Example of Roucke HD from Premier EuroCase.

Example of Roucke HD from Premier EuroCase.

Also GreenGuard certified, the catalog of panel products from Decotone Surfaces (decotonesurfaces.com) offers woodshops a huge palette of texture, color and design. Among its offerings are solid color, wood grain, stone and pearlescent decorative laminates, with more than 250 designs to choose from. There are also more than 90 metallic choices plus over 50 translucent options, and even 30-some wood veneers. Decotone even offers aluminum tile in a custom design created by Fabrice Covelli. And for those specialty projects, where a shop needs sheet stock for very specific installations, the company carries chemical resistant, solid core, antibacterial, custom digitally printed, thick partition and even chalk and marker-board laminates.

Speaking of veneer, GL Veneer (glveneer.com) in Huntington Park, Calif., supplies some 200 species from afromosia to zircote as flexible veneer sheets or architectural plywood panels. For accents, or perhaps as a dramatic countertop to complement veneer panels, GL also stocks about two dozen species of live-edge slabs in species such as Claro walnut, willow and acacia. And here’s something that any designer looking at panels will love – Wallwood, which is literally wallpaper made of wood!

Need to build curved panels? Kerfkore (kerfkore.com) has been showing the industry how to do just that since the mid-1980s. Today, the company offers environmentally-friendly bendable substrates and lightweight structural composite panels for architectural needs, shelving, partitions, ceilings, columns, wall systems, signage, displays, theatre props, swing doors, elevators, kiosks, movable food carts, table tops, furniture, cabinets, motor homes, boats and virtually any other bentwood application a woodshop needs to address.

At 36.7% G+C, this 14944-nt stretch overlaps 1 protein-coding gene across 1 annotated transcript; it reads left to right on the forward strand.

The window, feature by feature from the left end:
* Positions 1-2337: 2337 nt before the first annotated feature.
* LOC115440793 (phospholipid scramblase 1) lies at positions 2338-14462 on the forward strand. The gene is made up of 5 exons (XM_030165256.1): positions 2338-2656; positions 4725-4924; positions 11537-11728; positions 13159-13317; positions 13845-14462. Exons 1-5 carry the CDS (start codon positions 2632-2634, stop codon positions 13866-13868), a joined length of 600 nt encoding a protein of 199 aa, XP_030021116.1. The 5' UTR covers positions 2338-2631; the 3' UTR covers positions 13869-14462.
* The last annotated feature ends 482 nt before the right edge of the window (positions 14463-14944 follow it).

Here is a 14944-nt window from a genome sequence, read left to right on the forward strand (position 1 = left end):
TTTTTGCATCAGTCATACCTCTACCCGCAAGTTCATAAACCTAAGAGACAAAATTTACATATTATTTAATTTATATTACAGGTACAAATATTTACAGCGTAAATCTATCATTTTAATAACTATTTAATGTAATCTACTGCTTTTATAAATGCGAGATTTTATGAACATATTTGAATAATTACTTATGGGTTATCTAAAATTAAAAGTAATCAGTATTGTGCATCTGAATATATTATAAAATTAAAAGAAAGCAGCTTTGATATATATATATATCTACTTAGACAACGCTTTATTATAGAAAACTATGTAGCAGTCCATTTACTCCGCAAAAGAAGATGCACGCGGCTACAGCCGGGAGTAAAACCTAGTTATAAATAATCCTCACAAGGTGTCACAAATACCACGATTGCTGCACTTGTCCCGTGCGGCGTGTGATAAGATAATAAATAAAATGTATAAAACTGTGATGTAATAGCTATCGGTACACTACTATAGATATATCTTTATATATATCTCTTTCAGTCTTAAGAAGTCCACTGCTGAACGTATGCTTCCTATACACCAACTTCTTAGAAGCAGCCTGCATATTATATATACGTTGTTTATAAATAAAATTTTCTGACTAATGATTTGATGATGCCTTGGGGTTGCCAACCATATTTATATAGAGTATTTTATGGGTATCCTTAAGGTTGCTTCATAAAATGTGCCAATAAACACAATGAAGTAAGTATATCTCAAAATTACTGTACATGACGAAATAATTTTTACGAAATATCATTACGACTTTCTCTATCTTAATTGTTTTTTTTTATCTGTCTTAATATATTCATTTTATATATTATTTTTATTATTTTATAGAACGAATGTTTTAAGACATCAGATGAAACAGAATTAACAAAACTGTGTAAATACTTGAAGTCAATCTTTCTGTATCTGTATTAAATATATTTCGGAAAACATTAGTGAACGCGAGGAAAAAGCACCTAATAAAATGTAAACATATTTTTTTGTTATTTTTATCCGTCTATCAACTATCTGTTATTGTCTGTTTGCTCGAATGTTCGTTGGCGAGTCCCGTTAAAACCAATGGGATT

Another creative way to use panels is to surround them with cost-effective, architectural-grade aluminum trim. Shops looking for wall and panel options for commercial spaces might want to stop by the Monarch Metal website (monarchmetal.com) and check out the options. The company essentially offers panel fabricators the flexibility to manufacture their own wall panels, and then choose from a variety of off-the-shelf, popular aluminum trim options for 3/8” and 3/4” material.

Example of Roucke HD from Premier EuroCase.

Example of Roucke HD from Premier EuroCase.

Rock solid

New panel concepts such as these allow woodshops to meld the ancient art of woodworking with the color palette, endurance and workability of modern materials. They also allow cabinetmakers to employ looks that are distinctly not wood, such as the genuine but lightweight stone veneers made by EA-Stone Group (ea-stonegroup.com) in Wadsworth, Ohio.

The company makes granite, marble, travertine, slate, sandstone, onyx and even concrete veneers that can be worked in the woodshop and lend the architectural integrity of genuine stone to casework. The resulting hard, durable, stable surface resists impact, abrasion, temperature extremes and open flames. It comes in a wide variety of backing material, from paper-thin to a honeycomb, and can be used vertically or horizontally on almost any woodshop project from cabinets to doors, fireplace surrounds and backsplashes.

A store fixture covered with a marble veneer from EA-Stone.

A store fixture covered with a marble veneer from EA-Stone.